Spring wheat is losing €86/ha (€35/ac). Early-sown malting barley, which passed standards, delivered the highest return at €908/ha (€368/ac).

However, when land rental costs are added in all crops apart from early-sown malting barley make significant losses.

It should also be noted that large numbers of farmers’ malting barley failed to meet standards, so the number of farmers who will significantly benefit from growing malting barley this season is small.

It really is something that needs to be looked at, as brewers and distillers talk about and advertise sustainability while farmers carry huge levels of financial risk.

Convergence on CAP payments

Tillage farmers will be eating into their BISS (formerly BPS) payment to pay bills. That BISS payment is being hit by convergence and will go down significantly over the five years of this CAP.

For example, a farmer who had a BPS and greening payment of €317/ha on 61ha in 2022 will lose €2,055 off their total payment in 2023. From 2023 to 2027, they will be down a total of €12,571 due to convergence.


The crop figures are detailed for cereal crops. While some oilseed rape yields were low this season, many farmers faired okay from this crop.

Beans are currently being harvested and the Protein Aid Payment will bring in €420/ha to farmers.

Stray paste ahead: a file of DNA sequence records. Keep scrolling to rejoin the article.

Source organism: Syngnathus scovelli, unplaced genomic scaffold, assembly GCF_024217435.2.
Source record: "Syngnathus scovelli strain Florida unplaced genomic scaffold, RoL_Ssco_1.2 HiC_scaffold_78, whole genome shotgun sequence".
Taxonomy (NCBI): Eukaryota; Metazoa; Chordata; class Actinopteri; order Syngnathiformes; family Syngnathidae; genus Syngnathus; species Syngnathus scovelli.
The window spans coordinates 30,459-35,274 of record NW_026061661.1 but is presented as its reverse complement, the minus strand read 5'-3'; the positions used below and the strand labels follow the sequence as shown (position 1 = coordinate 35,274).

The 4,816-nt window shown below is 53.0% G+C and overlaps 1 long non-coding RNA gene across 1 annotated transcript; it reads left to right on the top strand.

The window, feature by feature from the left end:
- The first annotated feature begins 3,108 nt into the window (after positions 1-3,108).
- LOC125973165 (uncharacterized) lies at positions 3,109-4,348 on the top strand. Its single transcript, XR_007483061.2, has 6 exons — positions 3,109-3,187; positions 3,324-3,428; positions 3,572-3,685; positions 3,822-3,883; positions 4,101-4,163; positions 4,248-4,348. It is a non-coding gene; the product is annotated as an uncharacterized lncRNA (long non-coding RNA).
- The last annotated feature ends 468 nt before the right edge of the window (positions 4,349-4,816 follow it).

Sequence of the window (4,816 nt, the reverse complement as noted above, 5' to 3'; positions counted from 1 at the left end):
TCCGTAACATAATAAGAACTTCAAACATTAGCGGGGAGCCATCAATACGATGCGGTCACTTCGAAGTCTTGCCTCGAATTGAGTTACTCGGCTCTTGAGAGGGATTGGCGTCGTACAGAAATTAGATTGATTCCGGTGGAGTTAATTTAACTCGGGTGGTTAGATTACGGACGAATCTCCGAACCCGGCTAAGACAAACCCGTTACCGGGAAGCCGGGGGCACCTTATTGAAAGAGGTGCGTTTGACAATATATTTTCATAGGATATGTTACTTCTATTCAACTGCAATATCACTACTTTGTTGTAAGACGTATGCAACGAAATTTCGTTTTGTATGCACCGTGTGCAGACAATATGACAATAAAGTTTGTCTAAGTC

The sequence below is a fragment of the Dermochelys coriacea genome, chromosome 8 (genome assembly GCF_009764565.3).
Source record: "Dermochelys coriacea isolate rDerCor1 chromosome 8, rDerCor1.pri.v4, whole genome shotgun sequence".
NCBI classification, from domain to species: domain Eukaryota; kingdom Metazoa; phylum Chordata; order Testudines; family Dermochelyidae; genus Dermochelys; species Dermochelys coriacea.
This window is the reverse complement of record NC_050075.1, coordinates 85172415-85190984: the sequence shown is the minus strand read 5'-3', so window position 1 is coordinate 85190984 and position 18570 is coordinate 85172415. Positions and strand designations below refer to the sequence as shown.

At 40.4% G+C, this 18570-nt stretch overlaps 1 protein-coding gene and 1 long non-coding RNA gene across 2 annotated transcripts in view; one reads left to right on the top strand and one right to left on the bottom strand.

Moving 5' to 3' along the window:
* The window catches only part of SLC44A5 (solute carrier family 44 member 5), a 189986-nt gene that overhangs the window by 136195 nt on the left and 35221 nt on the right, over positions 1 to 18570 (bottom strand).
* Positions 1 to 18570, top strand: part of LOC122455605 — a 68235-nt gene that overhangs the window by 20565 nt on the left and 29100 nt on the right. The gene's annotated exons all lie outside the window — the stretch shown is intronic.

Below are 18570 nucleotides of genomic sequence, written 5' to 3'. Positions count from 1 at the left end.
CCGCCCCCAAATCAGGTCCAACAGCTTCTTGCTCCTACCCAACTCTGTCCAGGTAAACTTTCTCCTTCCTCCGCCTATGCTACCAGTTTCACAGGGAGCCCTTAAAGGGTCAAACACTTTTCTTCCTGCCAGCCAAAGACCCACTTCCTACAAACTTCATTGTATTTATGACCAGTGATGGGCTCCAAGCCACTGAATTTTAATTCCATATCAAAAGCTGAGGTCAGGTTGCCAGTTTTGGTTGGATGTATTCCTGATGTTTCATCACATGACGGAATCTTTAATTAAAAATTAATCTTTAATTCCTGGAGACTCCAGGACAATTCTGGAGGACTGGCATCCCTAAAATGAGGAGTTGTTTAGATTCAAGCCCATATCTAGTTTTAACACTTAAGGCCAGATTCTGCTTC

However, this is lower than expected due to the massive rise in protein and mixed protein crop area. Strong minimum prices from co-ops are a huge help for beans as well.

What next for farmers?

  • Many still have to finish harvesting crops and gathering straw, so this is a priority.
  • Do up your costs and returns for this season and see what crops performed best.
  • Farmers need to look forward and develop a cropping plan to try and maximise their return. For instance, plant an area in protein to receive the payment. Focus on break crops to improve yield in other crops. Enter straw in the SIM to guarantee income.
  • Get back out into the fields preparing for next season, and make progress, whether that be cultivating stubbles, spraying grass weeds or starting to plough. Rye might be a crop you are planning on for next year and can be planted from mid-September, but be conscious of grass weeds.
  • Talk to your advisers and to other farmers. Last year was a great year on tillage farms, and next year could be a good year again. There will be difficult years in farming, but there will be positive ones too.
  • What next for Government?

  • If another farming sector was in trouble, aid would be granted. There are some talks in the industry about asking for exceptional aid for this year from Government, similar to the Fodder Support Scheme.
  • If the tillage area is to increase, then it is no different to organics – money needs to be put behind it and a flat rate payment may be needed to maintain area, not to mention increase it.
  • The Tillage Incentive Scheme needs to focus on tillage farmers. To do this, the reseeding element needs to come out of it. We are not going to increase tillage area if the land is under-sown with grass. The €400/ha payment is helping grassland farmers pay for rented land, so the focus needs to be on tillage farmers who are struggling to access that land. Around 12,000ha of tillage land was planted with grass this year.
  • The increase in the SIM budget needs to remain.
  • The Protein Aid Scheme could be reviewed. The protein cereal mixed crop has taken a significant chunk out of the budget this season. Perhaps these should be two separate budgets.